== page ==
Push for climate justice intensifies in light of latest predictions
Climate change is both an environmental and human rights issue, it is set to cause immeasurable damage to both people and planet. And, to successfully combat this global, existential threat we must tackle both the human and environmental dimensions together.
EJF has been calling for urgent action on climate change, to protect the wildlife, natural environments and the most vulnerable people who are right now being affected.
Now, at last, we are beginning to see progress, as European Parliamentarians begin to adopt the leadership role we have so forcefully been calling for.
Last week we saw a great step forwards in developing crucial rights for climate refugees. Last week the Parliament took the first step to recognise climate refugees, by adopting a resolution on Women, Gender Equality and Climate Justice, recognising that climate change leads to displacement.
At the same time, new scientific research into the realities of global warming has confirmed how essential these rights will be. A new paper published in the highly respected journal Nature shows how important it is that we take action to prevent the worst effects of climate change from happening at all.
Worryingly, the most pessimistic predictions for global warming are likely to be the most accurate, according to the recent study. These results show that if we continue as we are there is a 93% chance that global warming will exceed 4°C above pre-industrial levels by the end of the century. This will unleash a damning series of impacts that will simply overwhelm countless tens of millions of people; destroying irreplaceable habitats, wiping-out entire species and devastating our global economy.
The scope and scale of the suffering that will ensue is hard to imagine, and perhaps because of this, is all too convenient to ignore.
4 degrees of warming must be a warning not a reality
If our global temperature rise is allowed to exceed 4°C by the end of the century the consequences will be unthinkable. Hundreds of millions will lose their homes and not just in the poorest developing nations, but globally, even in the most affluent Western economies.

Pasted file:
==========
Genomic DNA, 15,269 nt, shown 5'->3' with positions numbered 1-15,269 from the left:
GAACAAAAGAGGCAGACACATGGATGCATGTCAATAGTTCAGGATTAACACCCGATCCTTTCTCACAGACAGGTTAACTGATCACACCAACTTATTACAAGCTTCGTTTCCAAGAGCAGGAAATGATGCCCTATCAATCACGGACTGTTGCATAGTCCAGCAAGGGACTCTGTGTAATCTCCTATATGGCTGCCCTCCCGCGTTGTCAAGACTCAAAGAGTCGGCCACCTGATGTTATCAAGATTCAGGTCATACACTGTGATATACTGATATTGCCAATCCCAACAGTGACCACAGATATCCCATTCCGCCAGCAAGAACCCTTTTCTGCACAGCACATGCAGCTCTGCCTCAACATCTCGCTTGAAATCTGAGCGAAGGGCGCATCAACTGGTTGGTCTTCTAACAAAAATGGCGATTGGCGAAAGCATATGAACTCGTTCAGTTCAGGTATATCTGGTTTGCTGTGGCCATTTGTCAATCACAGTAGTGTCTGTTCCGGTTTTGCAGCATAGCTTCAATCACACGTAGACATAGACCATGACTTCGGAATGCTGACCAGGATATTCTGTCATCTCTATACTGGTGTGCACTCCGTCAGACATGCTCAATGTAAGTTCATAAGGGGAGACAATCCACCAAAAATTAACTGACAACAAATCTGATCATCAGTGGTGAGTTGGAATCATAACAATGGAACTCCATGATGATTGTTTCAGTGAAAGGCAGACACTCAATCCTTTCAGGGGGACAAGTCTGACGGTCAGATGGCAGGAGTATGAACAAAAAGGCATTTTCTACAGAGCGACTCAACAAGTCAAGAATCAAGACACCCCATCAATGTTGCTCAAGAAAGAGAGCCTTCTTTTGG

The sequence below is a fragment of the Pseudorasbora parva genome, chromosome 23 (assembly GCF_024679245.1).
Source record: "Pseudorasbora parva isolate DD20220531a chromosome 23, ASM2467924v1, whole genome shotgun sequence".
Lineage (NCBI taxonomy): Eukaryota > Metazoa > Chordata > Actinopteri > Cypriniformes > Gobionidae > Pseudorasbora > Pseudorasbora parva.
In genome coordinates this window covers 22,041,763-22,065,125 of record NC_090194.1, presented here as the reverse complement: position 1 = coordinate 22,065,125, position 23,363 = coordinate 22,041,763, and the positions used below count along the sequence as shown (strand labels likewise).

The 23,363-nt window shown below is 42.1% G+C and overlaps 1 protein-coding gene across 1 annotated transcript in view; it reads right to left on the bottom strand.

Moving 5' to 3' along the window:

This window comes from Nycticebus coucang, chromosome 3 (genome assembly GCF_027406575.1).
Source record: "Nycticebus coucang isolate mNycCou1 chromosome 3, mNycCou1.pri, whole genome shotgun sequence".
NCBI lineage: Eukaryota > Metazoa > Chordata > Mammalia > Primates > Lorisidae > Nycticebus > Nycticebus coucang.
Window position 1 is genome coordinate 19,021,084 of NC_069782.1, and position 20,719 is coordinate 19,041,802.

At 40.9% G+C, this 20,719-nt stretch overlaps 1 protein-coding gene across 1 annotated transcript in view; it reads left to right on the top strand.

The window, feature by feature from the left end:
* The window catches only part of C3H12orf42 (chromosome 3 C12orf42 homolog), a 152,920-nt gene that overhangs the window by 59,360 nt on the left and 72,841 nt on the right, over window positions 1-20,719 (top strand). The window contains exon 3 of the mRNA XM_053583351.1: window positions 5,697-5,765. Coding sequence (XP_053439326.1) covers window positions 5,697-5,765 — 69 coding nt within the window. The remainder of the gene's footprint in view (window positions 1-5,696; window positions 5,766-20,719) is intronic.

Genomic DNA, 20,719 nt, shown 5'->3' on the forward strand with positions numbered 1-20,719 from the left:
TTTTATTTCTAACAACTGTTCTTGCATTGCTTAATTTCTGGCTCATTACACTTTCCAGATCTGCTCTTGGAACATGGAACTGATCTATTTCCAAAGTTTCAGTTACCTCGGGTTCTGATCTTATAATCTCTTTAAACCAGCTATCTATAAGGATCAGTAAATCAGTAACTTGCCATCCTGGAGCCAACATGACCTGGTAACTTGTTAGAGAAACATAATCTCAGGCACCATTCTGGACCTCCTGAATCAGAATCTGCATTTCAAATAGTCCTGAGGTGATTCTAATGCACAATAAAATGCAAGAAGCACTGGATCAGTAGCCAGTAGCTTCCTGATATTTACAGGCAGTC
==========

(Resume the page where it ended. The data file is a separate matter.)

If we fail so drastically to meet the goals of the Paris Agreement, which aims to keep warming to 1.5°C, vulnerable people and whole nation states will be put at risk.
Protecting people from the worst is essential
People are already suffering as a result of climate change. Climate change is happening now and it is creating climate refugees.
In 2016 extreme weather-related disasters displaced around 23.5 million people. Since 2008, an average of 21.7 million people were displaced each year by such hazards, the equivalent of 41 people every minute. This does not include the people having to leave as a consequence of slow-onset environmental degradation, such as droughts.
Climate justice entered into discussions last week as European leaders voted to recognise climate change as a cause of migration. An historic step. Climate refugees are not currently legally recognised, and have no legal rights. The vote in the European Parliament last week means that climate refugees will rise up the international agenda.
Delivering climate justice is a moral, economic, social and political priority.
This is the moment to remind leaders that they can speak up for climate refugees. EJF will be in the European Parliament this week to do just this.
Now it is time to start speaking about how we can protect those displaced by climate change and for the EU to take a leadership role in this on a global level. By signing our petition you can back up our call and show that you too are calling for justice for climate refugees.
In the EJF report, Beyond Borders, we present evidence showing that climate change is already causing the destruction of livelihoods, infrastructure and communities. Across the globe we see cases where the most vulnerable are being forced to flee their homes.
But we need to stop the worst from happening at all
The findings in Nature mean that if we want to stabilise the climate we need to make steeper cuts to greenhouse gas emissions than previously considered, the authors have warned.
If we do not step up and take action now, we are failing our most vulnerable people.
A coordinated effort on the part of all nations is needed to mitigate climate change and it is needed now. We can all play a part, working to reduce our own carbon footprints as well as demanding that governments and businesses fulfil their responsibilities, delivering the leadership and innovation that is essential if we are to avoid catastrophic outcomes.
Climate change is a problem for now and the future. We need to ensure that those already suffering the consequences of climate change are given the legal protection they need and deserve. At the same time we need to ensure that action is taken to prevent the dire warnings from becoming reality. Taking action on climate change means protecting the environment and human rights. At the same time.
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